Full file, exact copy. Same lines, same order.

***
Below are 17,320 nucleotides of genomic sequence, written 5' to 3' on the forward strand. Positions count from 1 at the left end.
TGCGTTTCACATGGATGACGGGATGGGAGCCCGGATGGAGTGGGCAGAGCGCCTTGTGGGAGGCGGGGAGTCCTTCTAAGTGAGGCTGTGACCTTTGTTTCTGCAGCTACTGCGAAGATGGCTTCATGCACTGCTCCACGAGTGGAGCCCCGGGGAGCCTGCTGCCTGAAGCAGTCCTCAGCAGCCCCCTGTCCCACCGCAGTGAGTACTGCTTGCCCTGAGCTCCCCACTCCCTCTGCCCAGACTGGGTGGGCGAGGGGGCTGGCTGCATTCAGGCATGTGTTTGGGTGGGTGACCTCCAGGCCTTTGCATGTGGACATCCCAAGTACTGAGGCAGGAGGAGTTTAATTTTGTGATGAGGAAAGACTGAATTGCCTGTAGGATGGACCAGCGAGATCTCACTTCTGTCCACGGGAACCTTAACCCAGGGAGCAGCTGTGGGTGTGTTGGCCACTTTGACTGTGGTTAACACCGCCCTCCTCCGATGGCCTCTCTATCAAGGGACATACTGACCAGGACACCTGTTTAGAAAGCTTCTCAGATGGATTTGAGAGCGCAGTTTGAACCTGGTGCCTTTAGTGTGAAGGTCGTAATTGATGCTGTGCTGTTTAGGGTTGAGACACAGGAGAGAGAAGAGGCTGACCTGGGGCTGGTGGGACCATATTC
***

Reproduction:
Below are 17,320 nucleotides of genomic sequence, written 5' to 3' on the forward strand. Positions count from 1 at the left end.
TGCGTTTCACATGGATGACGGGATGGGAGCCCGGATGGAGTGGGCAGAGCGCCTTGTGGGAGGCGGGGAGTCCTTCTAAGTGAGGCTGTGACCTTTGTTTCTGCAGCTACTGCGAAGATGGCTTCATGCACTGCTCCACGAGTGGAGCCCCGGGGAGCCTGCTGCCTGAAGCAGTCCTCAGCAGCCCCCTGTCCCACCGCAGTGAGTACTGCTTGCCCTGAGCTCCCCACTCCCTCTGCCCAGACTGGGTGGGCGAGGGGGCTGGCTGCATTCAGGCATGTGTTTGGGTGGGTGACCTCCAGGCCTTTGCATGTGGACATCCCAAGTACTGAGGCAGGAGGAGTTTAATTTTGTGATGAGGAAAGACTGAATTGCCTGTAGGATGGACCAGCGAGATCTCACTTCTGTCCACGGGAACCTTAACCCAGGGAGCAGCTGTGGGTGTGTTGGCCACTTTGACTGTGGTTAACACCGCCCTCCTCCGATGGCCTCTCTATCAAGGGACATACTGACCAGGACACCTGTTTAGAAAGCTTCTCAGATGGATTTGAGAGCGCAGTTTGAACCTGGTGCCTTTAGTGTGAAGGTCGTAATTGATGCTGTGCTGTTTAGGGTTGAGACACAGGAGAGAGAAGAGGCTGACCTGGGGCTGGTGGGACCATATTC